Saturday, July 3, 2010

Learning to Live in England, Part 12

Saturday, June 26

There was a festival in the park today. It was billed as 'Park Praise Fun Day in Coronation Park' and was sponsored by all the local churches. There were dozens of pavillions, most of them totally boring, and there was face-painting for the children. There were puppet shows and Christian bands and speakers.

We went with Julia and David. However, apart from their meeting several old friends and our meeting two new ones, the whole thing was of little interest, and quite preachy, too. Plus, I, for one, can only take 'Christian bands' for so long.

So we took David and Julia home for dinner.

Dinner wasn't all that successful, either. The porkchops were overdone. Potatoes were delish. David doesn't like mushrooms. The lemon bars were wonderful. Except that they were intended to be a cheesecake.

Next time! Next time will be much better.

James and Kim were in our area with another young couple with whom they are very good friends, so they all dropped by for a few minutes, just to say hello, which was very kind of them.

So we did enjoy the company, at any rate.

Sunday, June 27

Another scrub, in search of another Orthodox Church. It was misunderstanding upon misunderstanding. The lady Demetrios had telephoned for directions said take the bus to the Preston station, then take a number 111 bus to the Seven Stars Pub ('Everybody knows it!') and the church was visible from there.

What we didn't realize when we decided to splurge and take a cab instead (thereby arriving more nearly on time, so went the theory), is that the church is not actually in Preston. I could have sworn (in fact, I did swear) the computer had said, 'Holy Apostles Church, Preston' but not so.

The cabbie phoned his dispatcher for directions and typed what was thought to be the correct postal code into his GPS sat system, and the voice on the gadget told us where to turn. When we came to the final 'Turn left!', however, there was no street there. No way to turn left. Nobody we asked knew any Seven Stars Pub, except one old drunk who swore it was not in Preston but in Leyland, which was correct as it turns out, but we didn't believe him.  (Note to self:  Always trust a drunk when it comes to locations of famous pubs.)  The church was in Preston! So around 12:30 we gave up because the cab fare was becoming inordinate, and we wandered around downtown Preston.

Presently, we found a bus marked '111,' so we took it and asked the driver to set us down at the Seven Stars Pub, and he nodded.  At least we would find the church for future reference.

The driver did set us down at the pub. In Leyland. 'OLD ORIGINAL SEVEN STARS PUB', the sign proclaimed. We stood on the corner of it. We walked around it, looking for a church visible from there.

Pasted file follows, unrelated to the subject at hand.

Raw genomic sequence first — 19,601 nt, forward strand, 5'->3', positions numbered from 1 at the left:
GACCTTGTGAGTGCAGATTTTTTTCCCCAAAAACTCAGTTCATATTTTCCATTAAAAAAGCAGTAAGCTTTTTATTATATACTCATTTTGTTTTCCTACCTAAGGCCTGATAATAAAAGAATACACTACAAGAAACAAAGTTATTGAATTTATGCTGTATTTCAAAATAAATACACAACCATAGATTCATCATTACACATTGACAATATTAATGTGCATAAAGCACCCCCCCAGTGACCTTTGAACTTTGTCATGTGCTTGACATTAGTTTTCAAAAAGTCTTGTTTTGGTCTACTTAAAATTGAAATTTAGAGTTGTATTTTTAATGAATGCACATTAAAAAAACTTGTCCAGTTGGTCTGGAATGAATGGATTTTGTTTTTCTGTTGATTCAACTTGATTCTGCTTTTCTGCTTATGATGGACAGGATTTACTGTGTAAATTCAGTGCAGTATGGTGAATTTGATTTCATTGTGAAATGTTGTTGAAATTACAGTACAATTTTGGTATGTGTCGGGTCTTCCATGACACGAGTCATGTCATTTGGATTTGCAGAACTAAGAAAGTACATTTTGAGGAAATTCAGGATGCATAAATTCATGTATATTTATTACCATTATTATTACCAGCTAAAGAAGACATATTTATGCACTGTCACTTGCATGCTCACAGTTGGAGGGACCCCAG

And that's when we discovered the 'Seven Stars Pub' on the corner diagonally across. So we walked over there and looked around.

So make a very long story a bit shorter, the Church of the Holy Apostles is indeed visible from the (non-original) pub, but only if you know what you're looking for. There's no spire or dome and no obvious anything to let you know, from that distance, it's a church. We arrived around 2 p.m. !!!

Once we got over feeling dispirited, angry, and wishing to blame each other, we actually had a good time, back in Preston. Found a little eatery and sat outside enjoying lunch before heading home, where I collapsed onto the bed and cried a while.

Our enemy doesn't seem to mind a bit if we play Anglican, but seems determined to keep us from any Orthodox church!

Demetrios liked Evensong at the Liverpool Cathedral and wants to go back, but to be frank, I went there as a tourist and I've already been there, done that.


Anonymous said...


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Anonymous said...

It takes all kinds to make a world.............................................................

Bb said...

A friend and I joke about the pub names near the Leyland parish. There is indeed the Seven Stars pub, and diagonally opposite is the Old Original Seven Stars. My friend from that parish once joked that he hopes to open his own pub: the One , True, Holy Orthodox Seven Stars.

I've been there a few times and know the readers well, although one is long-term temporarily transplanted to Malaysia. The music there is superb, but then if it will be led by Oxford-trained professional musicians, that will be the result. :-)

Holy Apostles' was a Primitive Methodist church before it was absorbed into the new Methodist Church, and it retained some of those customs, which is why the building is so plain and non-descript from the outside. When I first went, they were worshipping in the adjoining hall still because the church was set out more for preaching than worship. It was a very traditional Methodist preaching house, complete with the sloping floor.

The community has done a marvellous job with it.